Hundreds oppose church policy of removing personal items from graves
PUBLISHED: 15:16 20 July 2020 | UPDATED: 12:04 04 August 2020
Hundreds of people have shown their opposition to a church’s decision to remove personal items from a graveyard ‘without warning’.
In early June, village residents shared their anger after the St Edmund’s church in Kessingland began removing personal effects from tombstones during lockdown in an effort to keep the grounds tidy.
More than 400 people have since signed a petition calling for the church to reverse the decision which is causing “a lot of pain and upset.”
The Diocese of Norwich, speaking on behalf of the church, previously said ample notice had been given from as early as February, and added no items have been disposed of so families can retrieve what has been left, in accordance with churchyard regulations.
However Liam Martin, from Kessingland, claims: “It was only over the weekend of July 10-11 that notices started to appear on graves informing relatives to remove items.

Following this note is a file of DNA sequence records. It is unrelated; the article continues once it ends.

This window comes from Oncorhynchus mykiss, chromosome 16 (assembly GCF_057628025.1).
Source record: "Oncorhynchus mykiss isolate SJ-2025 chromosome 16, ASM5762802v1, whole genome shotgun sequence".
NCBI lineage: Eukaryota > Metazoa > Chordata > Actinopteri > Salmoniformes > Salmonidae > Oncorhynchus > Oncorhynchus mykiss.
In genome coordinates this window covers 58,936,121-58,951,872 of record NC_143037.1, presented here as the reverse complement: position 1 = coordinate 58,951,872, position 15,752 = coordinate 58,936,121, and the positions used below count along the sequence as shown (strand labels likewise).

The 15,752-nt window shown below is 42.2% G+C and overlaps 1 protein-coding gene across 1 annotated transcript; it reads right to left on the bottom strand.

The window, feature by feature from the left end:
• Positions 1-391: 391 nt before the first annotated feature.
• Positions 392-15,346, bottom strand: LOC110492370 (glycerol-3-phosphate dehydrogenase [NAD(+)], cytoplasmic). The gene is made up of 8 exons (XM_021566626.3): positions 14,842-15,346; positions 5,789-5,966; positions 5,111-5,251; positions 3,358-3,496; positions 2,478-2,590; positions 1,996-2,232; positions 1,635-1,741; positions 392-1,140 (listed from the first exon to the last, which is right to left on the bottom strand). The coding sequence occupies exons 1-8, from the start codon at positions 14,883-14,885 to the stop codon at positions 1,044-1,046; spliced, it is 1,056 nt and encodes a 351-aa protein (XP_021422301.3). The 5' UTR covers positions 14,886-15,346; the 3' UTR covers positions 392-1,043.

“Needless to say the relatives of those who have passed away are not happy with what has taken place.”
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Speaking in June, Lee Welch who last her daughter 11 years ago, said: “The thought of someone tampering with my daughter’s grave is unbearable.
“The way people adorn graves is often their way of processing grief, and for someone to take that option away from them is callous.”
The Norwich Diocese has now said it “understands this is a sensitive and upsetting issue” and encourages those who are affected to contact registrar Stuart Jones by emailing email@example.com, who will make a final decision on the policy.
Those who wish to formally lodge their opinion have until Wednesday, July 22 to do so.
Mr Martin said people should also sign the change.org petition, which had 412 signatories as of Monday, July 20, to demonstrate public opinion.
He added: “One of the graves concerned was that of a very well respected and very brave resident called Frederick Hunn, a member of the Kessingland Lifeboat crew.
“There must be other graves of people who have during their lives acted like Frederick for the benefit of the community, but no respect is being shown to them with the actions that are being taken in the churchyard.”
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